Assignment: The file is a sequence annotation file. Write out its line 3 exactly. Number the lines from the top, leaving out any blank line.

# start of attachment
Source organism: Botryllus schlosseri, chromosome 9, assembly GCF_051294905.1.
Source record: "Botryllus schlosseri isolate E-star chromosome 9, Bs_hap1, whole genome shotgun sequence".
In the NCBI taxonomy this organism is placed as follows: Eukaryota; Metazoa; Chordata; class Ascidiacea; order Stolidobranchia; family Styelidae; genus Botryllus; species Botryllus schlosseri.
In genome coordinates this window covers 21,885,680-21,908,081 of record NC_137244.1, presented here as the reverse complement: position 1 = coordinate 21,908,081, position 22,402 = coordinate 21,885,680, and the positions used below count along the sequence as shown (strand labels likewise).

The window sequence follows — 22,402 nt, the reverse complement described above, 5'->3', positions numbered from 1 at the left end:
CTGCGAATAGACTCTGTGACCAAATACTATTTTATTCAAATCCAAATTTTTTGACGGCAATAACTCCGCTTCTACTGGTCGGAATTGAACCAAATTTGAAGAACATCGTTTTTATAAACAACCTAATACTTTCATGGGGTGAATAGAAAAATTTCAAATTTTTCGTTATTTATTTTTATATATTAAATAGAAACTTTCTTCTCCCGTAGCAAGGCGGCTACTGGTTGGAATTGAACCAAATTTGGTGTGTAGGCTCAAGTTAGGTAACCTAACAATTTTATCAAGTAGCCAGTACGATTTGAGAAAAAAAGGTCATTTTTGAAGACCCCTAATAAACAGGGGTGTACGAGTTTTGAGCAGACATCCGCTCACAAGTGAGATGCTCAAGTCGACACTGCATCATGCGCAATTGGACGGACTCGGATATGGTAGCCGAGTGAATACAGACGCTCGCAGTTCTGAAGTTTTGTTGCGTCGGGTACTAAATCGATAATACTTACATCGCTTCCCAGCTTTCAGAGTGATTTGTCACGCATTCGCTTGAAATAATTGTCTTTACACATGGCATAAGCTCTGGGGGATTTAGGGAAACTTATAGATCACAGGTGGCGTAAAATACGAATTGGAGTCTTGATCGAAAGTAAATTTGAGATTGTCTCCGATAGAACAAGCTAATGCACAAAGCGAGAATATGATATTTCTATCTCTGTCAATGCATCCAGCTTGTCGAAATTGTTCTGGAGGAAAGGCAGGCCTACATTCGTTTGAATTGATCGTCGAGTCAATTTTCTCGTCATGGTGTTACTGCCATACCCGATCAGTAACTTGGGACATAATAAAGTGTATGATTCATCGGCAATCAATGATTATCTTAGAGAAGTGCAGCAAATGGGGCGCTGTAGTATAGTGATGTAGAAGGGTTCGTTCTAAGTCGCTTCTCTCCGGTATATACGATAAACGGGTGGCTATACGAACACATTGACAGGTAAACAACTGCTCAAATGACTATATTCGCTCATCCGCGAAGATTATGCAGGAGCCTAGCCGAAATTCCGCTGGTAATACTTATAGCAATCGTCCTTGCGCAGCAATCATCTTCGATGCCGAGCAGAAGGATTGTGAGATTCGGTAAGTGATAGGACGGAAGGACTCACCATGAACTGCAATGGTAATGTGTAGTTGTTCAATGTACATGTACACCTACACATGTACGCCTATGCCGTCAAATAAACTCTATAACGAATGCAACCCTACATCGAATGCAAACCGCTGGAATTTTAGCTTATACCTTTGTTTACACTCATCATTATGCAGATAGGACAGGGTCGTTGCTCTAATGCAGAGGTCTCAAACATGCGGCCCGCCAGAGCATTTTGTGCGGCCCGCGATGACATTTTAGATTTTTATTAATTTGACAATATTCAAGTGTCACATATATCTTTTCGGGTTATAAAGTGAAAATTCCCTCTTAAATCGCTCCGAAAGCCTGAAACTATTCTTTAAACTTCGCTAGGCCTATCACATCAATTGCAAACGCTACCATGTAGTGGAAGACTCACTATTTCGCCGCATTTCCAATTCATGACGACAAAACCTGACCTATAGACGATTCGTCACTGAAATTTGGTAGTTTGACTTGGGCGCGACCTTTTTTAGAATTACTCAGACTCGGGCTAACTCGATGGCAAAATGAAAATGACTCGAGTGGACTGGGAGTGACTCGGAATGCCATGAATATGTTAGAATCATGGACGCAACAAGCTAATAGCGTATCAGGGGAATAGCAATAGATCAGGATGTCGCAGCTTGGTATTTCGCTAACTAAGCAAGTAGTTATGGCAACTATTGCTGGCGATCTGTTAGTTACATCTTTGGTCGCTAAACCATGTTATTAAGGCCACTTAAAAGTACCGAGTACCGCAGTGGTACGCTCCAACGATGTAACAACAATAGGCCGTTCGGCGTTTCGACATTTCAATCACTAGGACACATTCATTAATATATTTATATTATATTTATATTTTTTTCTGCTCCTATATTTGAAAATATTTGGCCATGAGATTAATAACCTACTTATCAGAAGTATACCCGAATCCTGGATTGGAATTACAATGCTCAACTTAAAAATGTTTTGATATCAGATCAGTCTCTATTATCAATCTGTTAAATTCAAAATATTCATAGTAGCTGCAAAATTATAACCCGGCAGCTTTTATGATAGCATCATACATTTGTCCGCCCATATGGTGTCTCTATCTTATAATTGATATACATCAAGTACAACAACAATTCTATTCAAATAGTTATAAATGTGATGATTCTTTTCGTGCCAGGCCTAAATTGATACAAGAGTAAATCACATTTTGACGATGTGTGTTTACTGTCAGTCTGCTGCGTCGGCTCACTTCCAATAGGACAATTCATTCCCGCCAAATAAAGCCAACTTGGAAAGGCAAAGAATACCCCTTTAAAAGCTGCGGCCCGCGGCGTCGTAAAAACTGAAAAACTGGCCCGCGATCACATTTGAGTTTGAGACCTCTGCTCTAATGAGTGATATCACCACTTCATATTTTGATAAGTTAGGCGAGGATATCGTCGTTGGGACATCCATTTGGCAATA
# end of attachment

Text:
In the NCBI taxonomy this organism is placed as follows: Eukaryota; Metazoa; Chordata; class Ascidiacea; order Stolidobranchia; family Styelidae; genus Botryllus; species Botryllus schlosseri.